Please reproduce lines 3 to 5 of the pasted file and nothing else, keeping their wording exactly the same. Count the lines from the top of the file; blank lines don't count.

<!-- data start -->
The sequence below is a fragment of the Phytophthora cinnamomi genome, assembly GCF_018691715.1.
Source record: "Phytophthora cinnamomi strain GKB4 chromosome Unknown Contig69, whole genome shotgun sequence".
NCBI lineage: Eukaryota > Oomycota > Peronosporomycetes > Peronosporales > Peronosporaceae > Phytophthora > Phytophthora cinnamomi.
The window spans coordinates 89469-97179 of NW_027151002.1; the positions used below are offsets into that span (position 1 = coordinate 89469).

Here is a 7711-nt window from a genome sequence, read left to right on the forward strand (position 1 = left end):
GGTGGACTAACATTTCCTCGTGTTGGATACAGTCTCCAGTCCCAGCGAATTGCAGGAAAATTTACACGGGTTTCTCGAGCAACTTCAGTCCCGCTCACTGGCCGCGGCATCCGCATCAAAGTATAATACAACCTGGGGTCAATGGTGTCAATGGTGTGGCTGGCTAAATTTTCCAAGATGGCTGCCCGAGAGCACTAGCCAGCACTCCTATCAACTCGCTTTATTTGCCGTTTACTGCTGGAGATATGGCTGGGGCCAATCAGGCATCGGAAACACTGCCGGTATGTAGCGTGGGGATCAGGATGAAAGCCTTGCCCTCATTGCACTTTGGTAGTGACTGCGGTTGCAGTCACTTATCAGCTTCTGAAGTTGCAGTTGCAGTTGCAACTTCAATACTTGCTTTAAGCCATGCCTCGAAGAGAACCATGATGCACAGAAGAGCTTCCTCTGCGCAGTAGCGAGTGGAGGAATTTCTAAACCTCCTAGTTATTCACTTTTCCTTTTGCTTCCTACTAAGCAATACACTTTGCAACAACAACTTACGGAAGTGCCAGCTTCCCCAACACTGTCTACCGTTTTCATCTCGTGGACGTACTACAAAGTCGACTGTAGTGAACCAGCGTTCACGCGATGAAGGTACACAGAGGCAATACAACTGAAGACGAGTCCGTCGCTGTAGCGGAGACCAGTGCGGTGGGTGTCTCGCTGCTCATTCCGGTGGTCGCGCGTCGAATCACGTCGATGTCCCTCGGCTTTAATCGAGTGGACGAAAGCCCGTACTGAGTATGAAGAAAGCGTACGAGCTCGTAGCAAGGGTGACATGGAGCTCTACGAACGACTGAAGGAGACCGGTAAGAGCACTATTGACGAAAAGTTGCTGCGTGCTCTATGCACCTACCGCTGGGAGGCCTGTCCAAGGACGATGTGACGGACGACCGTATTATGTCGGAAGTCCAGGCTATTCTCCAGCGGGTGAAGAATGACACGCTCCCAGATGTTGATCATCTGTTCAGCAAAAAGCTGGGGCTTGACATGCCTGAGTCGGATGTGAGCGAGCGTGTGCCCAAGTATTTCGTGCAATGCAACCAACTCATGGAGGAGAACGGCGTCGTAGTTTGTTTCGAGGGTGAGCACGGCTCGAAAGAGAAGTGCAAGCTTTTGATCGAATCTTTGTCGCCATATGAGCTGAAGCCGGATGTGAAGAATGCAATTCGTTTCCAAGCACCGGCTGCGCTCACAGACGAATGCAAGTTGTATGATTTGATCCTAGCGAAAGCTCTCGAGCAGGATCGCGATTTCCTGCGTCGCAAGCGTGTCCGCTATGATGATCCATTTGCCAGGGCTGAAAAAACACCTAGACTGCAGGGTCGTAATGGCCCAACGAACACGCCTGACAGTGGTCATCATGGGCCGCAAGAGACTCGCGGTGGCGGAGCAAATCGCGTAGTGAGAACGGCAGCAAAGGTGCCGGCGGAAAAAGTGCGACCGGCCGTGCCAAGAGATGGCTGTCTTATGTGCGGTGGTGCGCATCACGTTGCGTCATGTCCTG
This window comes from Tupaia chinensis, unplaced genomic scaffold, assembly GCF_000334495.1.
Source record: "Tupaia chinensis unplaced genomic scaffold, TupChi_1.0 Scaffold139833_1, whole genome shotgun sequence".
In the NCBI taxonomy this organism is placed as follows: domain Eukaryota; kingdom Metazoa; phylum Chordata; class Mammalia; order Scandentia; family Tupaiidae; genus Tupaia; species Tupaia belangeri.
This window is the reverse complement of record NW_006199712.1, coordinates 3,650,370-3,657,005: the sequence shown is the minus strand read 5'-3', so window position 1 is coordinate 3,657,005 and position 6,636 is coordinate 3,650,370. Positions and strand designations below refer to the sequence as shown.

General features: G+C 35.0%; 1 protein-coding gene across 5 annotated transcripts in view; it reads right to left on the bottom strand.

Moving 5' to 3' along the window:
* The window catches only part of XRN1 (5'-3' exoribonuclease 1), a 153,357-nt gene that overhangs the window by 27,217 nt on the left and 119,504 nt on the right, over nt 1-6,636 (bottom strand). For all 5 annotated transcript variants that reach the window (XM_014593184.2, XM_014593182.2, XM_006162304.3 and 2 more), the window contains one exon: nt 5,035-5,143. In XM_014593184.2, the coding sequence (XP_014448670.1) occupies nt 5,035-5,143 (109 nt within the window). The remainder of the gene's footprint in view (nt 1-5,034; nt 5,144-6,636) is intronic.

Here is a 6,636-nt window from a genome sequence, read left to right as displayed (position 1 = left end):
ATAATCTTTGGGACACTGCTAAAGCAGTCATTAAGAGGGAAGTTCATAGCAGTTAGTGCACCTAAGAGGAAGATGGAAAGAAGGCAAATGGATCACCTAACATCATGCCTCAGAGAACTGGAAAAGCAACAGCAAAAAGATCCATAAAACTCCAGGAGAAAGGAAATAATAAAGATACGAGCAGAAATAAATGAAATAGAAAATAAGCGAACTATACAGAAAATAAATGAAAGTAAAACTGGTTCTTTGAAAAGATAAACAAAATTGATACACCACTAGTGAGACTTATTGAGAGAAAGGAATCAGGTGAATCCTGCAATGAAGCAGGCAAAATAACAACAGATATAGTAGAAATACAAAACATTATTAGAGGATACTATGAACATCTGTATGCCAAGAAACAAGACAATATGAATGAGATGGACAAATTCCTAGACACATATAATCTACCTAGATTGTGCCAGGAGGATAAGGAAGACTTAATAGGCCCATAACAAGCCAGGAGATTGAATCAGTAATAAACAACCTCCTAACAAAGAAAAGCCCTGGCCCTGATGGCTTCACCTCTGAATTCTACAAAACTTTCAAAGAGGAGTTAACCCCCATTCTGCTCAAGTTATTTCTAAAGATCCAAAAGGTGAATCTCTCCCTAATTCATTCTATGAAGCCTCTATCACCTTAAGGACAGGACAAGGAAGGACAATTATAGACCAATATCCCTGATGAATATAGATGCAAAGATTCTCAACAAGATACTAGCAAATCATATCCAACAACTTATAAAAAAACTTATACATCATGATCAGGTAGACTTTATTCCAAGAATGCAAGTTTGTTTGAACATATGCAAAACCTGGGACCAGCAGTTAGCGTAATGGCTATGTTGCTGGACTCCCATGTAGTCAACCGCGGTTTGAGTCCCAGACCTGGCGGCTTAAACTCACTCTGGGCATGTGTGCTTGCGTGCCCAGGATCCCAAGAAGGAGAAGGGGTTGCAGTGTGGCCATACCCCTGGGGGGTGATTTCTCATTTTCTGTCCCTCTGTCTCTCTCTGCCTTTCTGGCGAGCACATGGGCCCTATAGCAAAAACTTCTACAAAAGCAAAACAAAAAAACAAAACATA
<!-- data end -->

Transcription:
NCBI lineage: Eukaryota > Oomycota > Peronosporomycetes > Peronosporales > Peronosporaceae > Phytophthora > Phytophthora cinnamomi.
The window spans coordinates 89469-97179 of NW_027151002.1; the positions used below are offsets into that span (position 1 = coordinate 89469).

Here is a 7711-nt window from a genome sequence, read left to right on the forward strand (position 1 = left end):